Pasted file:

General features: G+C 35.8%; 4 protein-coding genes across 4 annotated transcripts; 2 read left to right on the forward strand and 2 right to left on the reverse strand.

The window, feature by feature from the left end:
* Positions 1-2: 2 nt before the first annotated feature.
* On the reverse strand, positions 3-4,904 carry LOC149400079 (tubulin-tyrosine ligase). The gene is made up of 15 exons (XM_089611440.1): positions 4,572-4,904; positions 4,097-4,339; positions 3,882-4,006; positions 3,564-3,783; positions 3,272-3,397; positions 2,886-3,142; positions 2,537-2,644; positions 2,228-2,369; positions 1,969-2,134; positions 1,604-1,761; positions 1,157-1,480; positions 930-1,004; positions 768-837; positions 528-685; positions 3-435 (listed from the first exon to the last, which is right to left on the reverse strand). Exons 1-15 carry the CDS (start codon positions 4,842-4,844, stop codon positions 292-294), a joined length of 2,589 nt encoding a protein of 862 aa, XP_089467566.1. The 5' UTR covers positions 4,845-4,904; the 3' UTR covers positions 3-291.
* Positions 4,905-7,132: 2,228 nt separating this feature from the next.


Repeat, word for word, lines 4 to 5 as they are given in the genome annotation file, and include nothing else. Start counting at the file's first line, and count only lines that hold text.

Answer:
* On the reverse strand, positions 3-4,904 carry LOC149400079 (tubulin-tyrosine ligase). The gene is made up of 15 exons (XM_089611440.1): positions 4,572-4,904; positions 4,097-4,339; positions 3,882-4,006; positions 3,564-3,783; positions 3,272-3,397; positions 2,886-3,142; positions 2,537-2,644; positions 2,228-2,369; positions 1,969-2,134; positions 1,604-1,761; positions 1,157-1,480; positions 930-1,004; positions 768-837; positions 528-685; positions 3-435 (listed from the first exon to the last, which is right to left on the reverse strand). Exons 1-15 carry the CDS (start codon positions 4,842-4,844, stop codon positions 292-294), a joined length of 2,589 nt encoding a protein of 862 aa, XP_089467566.1. The 5' UTR covers positions 4,845-4,904; the 3' UTR covers positions 3-291.
* Positions 4,905-7,132: 2,228 nt separating this feature from the next.